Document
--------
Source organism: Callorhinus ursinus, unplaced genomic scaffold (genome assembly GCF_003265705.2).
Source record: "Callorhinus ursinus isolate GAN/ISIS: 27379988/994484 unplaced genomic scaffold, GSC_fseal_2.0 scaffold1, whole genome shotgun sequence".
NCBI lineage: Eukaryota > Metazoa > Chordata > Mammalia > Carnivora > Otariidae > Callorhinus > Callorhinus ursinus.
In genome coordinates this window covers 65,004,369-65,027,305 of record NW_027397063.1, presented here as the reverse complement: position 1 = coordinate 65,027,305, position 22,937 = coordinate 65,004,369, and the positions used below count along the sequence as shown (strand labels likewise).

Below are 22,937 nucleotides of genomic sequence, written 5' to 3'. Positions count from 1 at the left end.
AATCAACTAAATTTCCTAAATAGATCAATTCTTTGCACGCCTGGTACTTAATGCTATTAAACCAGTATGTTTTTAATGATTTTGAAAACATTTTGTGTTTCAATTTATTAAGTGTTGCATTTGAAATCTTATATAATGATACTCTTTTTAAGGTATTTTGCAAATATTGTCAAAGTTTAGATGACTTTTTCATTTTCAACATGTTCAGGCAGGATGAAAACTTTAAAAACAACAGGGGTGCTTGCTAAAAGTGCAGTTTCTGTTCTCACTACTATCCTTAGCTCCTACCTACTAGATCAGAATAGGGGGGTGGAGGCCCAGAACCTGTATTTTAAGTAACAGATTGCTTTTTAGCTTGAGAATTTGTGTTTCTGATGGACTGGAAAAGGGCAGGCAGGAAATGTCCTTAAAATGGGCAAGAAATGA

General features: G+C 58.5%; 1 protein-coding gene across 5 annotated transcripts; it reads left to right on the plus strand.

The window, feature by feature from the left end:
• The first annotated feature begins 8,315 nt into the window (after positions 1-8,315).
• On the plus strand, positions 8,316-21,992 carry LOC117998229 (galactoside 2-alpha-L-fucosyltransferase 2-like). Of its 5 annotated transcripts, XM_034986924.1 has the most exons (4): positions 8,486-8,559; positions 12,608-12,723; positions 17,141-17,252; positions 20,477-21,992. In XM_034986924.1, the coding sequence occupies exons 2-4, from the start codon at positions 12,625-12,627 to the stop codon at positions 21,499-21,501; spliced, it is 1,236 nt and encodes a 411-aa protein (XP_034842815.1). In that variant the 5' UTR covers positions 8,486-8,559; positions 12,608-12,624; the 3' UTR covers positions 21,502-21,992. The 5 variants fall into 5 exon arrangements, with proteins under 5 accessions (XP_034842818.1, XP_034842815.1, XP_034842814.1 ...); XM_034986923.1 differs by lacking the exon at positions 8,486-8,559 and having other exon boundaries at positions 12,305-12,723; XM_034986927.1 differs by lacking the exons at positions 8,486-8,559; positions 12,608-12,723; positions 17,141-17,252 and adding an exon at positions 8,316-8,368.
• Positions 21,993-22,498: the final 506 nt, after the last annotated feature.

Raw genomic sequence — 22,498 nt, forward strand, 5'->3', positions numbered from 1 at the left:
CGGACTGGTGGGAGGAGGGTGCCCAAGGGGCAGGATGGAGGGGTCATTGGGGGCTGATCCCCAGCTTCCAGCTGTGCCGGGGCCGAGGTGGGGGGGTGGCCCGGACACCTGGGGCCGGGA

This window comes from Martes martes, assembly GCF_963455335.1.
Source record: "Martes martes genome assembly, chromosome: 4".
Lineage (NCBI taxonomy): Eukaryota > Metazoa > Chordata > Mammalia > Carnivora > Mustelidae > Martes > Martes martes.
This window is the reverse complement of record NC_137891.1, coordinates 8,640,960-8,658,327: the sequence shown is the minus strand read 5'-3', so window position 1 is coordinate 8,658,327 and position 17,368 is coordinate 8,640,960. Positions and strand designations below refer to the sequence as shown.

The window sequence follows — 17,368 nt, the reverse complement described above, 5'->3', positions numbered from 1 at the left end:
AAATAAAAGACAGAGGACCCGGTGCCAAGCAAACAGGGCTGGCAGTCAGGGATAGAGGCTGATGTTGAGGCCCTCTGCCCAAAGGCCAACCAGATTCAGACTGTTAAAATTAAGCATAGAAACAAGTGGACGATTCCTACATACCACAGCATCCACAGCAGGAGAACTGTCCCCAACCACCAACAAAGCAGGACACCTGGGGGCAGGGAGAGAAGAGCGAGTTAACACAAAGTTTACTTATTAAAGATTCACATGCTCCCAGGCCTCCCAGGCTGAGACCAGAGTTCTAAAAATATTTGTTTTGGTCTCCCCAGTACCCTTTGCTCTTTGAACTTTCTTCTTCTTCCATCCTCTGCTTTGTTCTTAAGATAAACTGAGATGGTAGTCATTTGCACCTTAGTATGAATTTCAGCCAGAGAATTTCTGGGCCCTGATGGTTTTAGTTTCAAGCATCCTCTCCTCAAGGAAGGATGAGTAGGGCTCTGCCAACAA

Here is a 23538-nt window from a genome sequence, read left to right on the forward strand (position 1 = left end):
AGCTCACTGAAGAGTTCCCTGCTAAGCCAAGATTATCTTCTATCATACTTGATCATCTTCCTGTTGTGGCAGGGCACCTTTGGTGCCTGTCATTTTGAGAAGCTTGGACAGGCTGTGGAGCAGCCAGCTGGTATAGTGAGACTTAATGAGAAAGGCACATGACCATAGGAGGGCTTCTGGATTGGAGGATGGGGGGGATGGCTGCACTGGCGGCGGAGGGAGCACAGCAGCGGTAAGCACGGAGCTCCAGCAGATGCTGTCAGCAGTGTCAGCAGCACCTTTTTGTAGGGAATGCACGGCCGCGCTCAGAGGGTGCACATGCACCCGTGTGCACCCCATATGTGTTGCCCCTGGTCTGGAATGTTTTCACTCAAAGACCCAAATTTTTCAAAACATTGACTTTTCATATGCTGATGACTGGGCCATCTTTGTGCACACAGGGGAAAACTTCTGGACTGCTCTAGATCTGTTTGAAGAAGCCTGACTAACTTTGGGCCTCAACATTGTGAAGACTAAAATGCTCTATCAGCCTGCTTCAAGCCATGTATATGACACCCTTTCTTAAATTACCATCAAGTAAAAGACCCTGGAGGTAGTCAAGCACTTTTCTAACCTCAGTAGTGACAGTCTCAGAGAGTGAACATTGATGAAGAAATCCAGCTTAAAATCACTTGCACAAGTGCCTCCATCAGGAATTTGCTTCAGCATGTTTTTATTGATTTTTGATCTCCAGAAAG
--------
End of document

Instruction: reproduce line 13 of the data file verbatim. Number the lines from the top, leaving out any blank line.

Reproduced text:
CGGACTGGTGGGAGGAGGGTGCCCAAGGGGCAGGATGGAGGGGTCATTGGGGGCTGATCCCCAGCTTCCAGCTGTGCCGGGGCCGAGGTGGGGGGGTGGCCCGGACACCTGGGGCCGGGA